The American Dream In The Great Gatsby

549 Words3 Pages
Liam started off the discussion by asking a very important question: What is Gatsby’s goal? Wealh or the American dream? Directly afterward Bailey gives us the idea of wealth being the American dream and Daisy representing wealth to Gatsby. He might look wealthy but has yet to reach the American dream because he’s without Daisy. Kimmy further explains by saying because Daisy represents wealth, Gatsby isn’t fulfilled because wealth comes before reaching the American dream. Kyrie say that Daisy is actually his emotional wealth, not material wealth, but something more. Gatsby truly loves Daisy and without her he’ll always lack something. Liam concludes that because the American dream equals wealth, and Daisy represents wealth, Daisy is the completion…show more content…
The Great Gatsby emphasises on the idea of “the American dream”: the thought that someone from any walk of life could make it big in America. However, love is just as big of a part of this story as the American dream is. As we said in our discussion, Daisy represents wealth to Gatsby, which is a very big part of achieving his American dream. At one point in the book Gatsby describes Daisy’s voice as being “made of money” (120). From this it’s seen that to Gatsby Daisy is everything wealthy. Although Gatsby has accumulated his wealth he feels unfulfilled because he’s without his love, Daisy. She has always been rich and pampered which is the exact opposite of Gatsby. He was born without the privilege that Daisy had, with parents that were”shiftless and unsuccessful farm people” (98). We’re told that because of this he “invented just the sort of Jay Gatsby that a seventeen-year-old boy would...and to this conception he was faithful to the end” (98). Essentially, Gastby can be seen as still having that childlike mindset, with the dream of a kid. To love Daisy and have Daisy love him back would be the ultimatum to his American dream. With a girl whose voice reminded you of “a white palace” (120) and “the king’s daughter, the golden girl…” (120) on his arm Gatsby would have fully reached his American dream. This is why Gatsby uses his wealth to throw extravagant parties on the off chance that Daisy might “wander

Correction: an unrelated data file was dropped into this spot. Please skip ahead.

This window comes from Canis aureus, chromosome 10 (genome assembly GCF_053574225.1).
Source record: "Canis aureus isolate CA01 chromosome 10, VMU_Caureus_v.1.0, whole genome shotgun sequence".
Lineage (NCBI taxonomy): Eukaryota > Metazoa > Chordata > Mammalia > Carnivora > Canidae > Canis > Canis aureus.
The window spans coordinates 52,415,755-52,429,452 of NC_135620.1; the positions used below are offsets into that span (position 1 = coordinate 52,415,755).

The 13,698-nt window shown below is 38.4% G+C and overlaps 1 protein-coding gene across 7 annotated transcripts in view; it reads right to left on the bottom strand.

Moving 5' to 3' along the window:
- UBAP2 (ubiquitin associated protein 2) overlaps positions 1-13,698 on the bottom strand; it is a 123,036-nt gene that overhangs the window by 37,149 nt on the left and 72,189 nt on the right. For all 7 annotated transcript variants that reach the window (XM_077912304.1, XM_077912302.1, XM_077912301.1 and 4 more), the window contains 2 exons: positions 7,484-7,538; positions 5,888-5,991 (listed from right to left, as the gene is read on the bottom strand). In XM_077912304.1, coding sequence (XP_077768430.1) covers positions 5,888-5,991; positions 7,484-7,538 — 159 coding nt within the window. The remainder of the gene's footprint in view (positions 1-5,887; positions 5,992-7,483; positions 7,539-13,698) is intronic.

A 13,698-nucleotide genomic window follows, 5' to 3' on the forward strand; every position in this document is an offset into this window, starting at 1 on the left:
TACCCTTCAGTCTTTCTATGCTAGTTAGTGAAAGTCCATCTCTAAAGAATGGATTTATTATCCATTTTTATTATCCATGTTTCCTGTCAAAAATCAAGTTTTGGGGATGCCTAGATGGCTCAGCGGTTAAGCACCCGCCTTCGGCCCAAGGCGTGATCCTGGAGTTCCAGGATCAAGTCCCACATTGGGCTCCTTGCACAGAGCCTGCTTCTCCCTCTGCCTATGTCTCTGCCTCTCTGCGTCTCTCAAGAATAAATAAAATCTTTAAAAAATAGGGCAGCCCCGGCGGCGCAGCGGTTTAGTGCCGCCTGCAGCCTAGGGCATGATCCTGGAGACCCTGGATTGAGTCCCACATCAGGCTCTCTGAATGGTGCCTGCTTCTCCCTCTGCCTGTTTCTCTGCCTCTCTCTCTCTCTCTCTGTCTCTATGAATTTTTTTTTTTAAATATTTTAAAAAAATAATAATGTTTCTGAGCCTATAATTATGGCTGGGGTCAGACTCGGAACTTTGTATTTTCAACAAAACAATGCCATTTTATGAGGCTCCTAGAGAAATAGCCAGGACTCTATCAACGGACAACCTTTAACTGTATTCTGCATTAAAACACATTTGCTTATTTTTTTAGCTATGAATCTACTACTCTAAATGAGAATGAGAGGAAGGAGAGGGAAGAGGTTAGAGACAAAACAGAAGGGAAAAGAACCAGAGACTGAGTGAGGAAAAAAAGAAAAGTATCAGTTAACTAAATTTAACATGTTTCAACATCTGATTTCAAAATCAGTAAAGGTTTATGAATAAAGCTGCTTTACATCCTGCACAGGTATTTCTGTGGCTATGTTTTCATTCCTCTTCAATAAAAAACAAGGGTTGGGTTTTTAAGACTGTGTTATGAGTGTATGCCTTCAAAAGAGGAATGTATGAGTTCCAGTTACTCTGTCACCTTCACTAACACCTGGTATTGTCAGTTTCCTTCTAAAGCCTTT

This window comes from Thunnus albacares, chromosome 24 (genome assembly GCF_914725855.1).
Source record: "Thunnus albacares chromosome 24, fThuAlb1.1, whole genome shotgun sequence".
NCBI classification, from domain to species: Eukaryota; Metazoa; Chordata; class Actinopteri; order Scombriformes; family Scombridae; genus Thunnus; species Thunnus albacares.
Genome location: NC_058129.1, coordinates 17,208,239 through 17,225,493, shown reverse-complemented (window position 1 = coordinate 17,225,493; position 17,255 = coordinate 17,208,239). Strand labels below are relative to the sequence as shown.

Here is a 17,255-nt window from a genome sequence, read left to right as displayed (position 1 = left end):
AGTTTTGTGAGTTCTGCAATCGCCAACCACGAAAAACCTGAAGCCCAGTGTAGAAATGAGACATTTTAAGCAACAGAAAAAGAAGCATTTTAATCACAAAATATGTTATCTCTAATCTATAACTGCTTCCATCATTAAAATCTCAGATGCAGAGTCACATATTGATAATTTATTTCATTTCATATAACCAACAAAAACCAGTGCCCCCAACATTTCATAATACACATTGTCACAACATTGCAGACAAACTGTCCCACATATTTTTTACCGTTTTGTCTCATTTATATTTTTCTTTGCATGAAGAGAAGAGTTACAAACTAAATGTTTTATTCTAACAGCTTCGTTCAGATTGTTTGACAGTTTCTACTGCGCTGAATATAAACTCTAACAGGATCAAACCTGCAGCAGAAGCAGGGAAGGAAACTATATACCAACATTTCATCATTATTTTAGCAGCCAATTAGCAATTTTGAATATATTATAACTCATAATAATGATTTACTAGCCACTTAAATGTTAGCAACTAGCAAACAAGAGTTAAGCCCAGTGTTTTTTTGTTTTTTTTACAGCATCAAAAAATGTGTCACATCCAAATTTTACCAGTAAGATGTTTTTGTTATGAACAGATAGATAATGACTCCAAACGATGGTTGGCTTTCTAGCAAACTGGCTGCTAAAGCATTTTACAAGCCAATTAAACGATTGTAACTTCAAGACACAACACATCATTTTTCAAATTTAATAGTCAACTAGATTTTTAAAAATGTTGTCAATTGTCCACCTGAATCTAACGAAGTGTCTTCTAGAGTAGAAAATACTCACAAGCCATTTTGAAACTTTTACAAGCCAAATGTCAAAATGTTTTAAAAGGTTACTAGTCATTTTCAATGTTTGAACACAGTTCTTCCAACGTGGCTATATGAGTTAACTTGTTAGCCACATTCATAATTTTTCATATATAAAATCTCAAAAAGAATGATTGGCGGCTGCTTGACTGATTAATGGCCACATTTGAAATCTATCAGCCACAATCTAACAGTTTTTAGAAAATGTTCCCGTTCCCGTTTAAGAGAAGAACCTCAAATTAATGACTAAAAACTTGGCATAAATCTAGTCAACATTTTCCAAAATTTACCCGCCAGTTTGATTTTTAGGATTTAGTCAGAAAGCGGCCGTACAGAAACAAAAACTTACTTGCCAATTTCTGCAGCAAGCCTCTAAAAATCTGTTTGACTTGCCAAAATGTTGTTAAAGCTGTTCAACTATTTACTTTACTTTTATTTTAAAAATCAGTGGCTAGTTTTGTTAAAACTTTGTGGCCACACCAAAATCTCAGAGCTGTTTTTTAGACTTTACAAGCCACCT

Open Document